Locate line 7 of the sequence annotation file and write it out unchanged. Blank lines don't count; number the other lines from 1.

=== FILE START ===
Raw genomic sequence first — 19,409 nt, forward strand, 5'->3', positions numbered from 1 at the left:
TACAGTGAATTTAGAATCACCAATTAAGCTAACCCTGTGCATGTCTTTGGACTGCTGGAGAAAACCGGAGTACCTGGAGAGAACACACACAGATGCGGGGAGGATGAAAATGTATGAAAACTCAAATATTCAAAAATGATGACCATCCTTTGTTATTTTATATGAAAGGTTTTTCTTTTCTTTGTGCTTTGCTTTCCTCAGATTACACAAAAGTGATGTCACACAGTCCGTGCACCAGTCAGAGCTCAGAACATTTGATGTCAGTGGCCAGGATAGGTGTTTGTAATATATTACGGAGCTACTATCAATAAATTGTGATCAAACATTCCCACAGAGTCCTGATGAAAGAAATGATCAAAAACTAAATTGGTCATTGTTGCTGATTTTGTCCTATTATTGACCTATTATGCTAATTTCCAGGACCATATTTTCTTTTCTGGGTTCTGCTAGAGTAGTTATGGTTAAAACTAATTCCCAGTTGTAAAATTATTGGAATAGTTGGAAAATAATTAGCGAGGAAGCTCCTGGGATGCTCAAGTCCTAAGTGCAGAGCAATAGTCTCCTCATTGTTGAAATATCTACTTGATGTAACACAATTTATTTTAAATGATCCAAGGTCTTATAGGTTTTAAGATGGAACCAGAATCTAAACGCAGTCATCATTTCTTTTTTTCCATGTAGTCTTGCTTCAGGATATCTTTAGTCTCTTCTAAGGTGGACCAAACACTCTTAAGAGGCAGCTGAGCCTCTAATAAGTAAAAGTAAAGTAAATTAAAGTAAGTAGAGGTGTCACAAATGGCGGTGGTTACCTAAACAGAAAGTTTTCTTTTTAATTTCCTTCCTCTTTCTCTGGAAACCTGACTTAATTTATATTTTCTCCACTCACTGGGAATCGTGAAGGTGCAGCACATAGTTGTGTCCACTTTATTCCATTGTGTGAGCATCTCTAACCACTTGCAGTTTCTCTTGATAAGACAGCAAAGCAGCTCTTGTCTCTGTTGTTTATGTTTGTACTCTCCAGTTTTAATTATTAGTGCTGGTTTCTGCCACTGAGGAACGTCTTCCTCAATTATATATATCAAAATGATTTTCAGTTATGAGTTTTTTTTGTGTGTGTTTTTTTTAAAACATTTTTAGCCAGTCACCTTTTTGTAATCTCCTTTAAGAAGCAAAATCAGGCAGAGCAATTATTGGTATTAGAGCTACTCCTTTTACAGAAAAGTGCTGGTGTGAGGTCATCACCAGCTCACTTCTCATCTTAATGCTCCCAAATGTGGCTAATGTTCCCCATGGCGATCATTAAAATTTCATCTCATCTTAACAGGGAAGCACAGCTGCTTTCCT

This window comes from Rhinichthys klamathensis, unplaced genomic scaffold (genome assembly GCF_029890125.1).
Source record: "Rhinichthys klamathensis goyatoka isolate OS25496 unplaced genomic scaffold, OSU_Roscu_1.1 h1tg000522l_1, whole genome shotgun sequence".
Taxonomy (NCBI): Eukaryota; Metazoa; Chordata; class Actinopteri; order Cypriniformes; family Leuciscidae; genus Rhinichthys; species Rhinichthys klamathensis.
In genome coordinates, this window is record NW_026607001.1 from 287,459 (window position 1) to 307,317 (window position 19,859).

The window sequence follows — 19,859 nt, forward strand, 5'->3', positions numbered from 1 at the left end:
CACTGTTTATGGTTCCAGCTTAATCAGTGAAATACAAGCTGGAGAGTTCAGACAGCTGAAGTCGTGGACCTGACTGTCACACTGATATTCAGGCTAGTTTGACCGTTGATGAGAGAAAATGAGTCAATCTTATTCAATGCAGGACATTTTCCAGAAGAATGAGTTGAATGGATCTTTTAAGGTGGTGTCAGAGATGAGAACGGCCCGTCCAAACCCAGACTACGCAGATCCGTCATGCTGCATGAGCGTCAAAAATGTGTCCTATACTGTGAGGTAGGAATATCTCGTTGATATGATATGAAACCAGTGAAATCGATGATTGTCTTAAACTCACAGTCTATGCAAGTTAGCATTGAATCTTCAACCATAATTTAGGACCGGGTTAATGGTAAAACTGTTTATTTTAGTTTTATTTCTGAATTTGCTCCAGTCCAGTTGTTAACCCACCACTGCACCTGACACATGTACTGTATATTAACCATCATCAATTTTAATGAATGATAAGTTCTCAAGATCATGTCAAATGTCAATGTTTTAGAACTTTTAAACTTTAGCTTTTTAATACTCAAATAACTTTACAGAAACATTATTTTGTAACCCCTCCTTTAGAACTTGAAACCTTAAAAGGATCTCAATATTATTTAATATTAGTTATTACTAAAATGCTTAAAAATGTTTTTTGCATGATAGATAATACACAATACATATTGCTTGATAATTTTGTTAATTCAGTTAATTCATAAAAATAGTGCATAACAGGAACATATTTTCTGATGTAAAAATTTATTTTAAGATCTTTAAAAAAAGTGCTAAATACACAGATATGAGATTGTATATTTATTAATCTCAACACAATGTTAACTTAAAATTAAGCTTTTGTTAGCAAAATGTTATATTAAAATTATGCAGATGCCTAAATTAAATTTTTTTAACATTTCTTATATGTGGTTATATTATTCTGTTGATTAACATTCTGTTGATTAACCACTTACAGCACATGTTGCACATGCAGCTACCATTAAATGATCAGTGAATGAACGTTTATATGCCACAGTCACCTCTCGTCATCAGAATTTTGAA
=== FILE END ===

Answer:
The window sequence follows — 19,859 nt, forward strand, 5'->3', positions numbered from 1 at the left end: